Solar energy can supplement our existing and future energy requirements in 3 main areas. The first is in domestic and commercial hot water systems, house and office heating and cooling. In this area we lead the world, particularly through the research that has been carried out by the Commonwealth Scientific and Industrial Research Organisation. The second area is in the provision for fuels for transportation from distillation and fermentation of plant material, and the third is in electrical power generation. Of these 3 possibilities the first is already economically viable but needs Government action to encourage installation of solar hot water systems. These have a higher initial cost than do other hot water systems, but because the fuel needed for their operation is free they become economic over a period of years. Some incentive is needed for the householder to install these units rather than a penalty as is presently imposed by the electricity generating authorities by not allowing cheap tariffs for booster heating.

The wider use of solar units would also encourage industrial development by a large factor and would produce significant cost reductions. Further developmental studies are being carried out by the CSIRO and university departments, and will increase the effectiveness of such units. Research on the use of solar energy in the other 2 areas I mentioned is not so well developed, but research carried out so far indicates that significant contributions to our energy needs can be provided by solar energy. The potential of these energy resources is of such importance that a major research program is totally justified. At the present time several groups in Australia are working independently in this area with negligible funding for a project of this national importance.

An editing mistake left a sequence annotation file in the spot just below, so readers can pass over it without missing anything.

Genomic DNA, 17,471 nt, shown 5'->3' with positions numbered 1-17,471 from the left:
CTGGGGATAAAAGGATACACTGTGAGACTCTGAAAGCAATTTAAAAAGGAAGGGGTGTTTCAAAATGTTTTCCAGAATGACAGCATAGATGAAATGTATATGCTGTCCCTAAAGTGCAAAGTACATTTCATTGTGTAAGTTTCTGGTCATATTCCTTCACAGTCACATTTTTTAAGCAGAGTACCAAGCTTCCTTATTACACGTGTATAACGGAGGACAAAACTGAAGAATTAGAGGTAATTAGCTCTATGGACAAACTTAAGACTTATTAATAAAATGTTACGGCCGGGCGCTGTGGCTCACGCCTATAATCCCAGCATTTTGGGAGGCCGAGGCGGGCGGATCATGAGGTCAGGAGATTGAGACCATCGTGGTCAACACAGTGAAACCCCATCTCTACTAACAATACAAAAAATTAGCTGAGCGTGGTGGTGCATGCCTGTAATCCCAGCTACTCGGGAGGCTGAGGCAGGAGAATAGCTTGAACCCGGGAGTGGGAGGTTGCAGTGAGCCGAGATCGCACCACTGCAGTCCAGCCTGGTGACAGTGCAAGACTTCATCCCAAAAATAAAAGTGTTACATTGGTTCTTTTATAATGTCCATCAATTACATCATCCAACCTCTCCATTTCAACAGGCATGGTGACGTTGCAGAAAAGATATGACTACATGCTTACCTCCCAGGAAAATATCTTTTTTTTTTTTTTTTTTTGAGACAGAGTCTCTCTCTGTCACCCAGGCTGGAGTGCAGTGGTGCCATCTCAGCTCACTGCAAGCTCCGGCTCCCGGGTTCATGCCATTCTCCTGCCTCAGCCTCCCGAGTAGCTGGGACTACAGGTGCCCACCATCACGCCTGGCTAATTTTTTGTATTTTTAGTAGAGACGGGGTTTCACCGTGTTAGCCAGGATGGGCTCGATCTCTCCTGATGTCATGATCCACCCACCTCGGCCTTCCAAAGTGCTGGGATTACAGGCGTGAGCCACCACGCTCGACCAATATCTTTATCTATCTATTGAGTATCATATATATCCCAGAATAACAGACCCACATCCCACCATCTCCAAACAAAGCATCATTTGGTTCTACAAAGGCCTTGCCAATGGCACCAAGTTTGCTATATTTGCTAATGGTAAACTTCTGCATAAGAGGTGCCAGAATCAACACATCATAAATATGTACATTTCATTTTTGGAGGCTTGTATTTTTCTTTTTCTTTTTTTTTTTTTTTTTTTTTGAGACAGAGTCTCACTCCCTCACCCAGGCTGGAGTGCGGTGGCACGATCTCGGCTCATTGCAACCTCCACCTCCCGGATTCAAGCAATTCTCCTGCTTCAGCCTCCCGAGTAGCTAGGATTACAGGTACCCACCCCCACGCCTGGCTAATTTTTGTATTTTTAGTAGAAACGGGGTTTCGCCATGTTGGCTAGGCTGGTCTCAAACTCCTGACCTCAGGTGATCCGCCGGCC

Groups are working on solar energy at the following universities: Queensland, New South Wales, Sydney, Australian National University, Melbourne, Broken Hill University College, and at the university in my own electorate, the Flinders University. Regrettably, much of the effort is fragmented. It badly needs coordination and direction. The Australian Government, and in particular the Minister for

Minerals and Energy and the Minister for Science (Mr Morrison), have the resources to achieve co-ordination and direction. I take this opportunity to request both Ministers to call a national symposium of all interested groups to hammer out a national policy in this area. I feel that a national policy on solar energy is urgently needed. I take this opportunity to request both Ministers to allocate a modest sum in the vicinity of $2m per annum initially to fund research in this area. Close co-operation between the CSIRO, universities and industrial organisations will be required. This will be achieved if the development of solar energy is approached as a national effort.

The work at Flinders University is directed mainly towards electrical power generation, and it is likely that four or five years of intensive research work is required before the full promise of this aspect can be properly assessed. Since it would then require a further 5 to 10 years for engineering and pilot plant studies to be carried out, this will take us into the latter part of the century before significant contributions to our power industry can be effected. By this time our oil and gas reserves will be tight and power costs will have escalated. This is why I believe that it is a matter of some urgency that we as a nation begin an extensive program of solar energy research now. I ask the Minister for Minerals and Energy to call a symposium of the groups involved in the area of energy research and to give urgent consideration to the allocation of the modest sum of $2m to ensure that this nation develops its potential and increases its energy options. I support the proposed expenditure.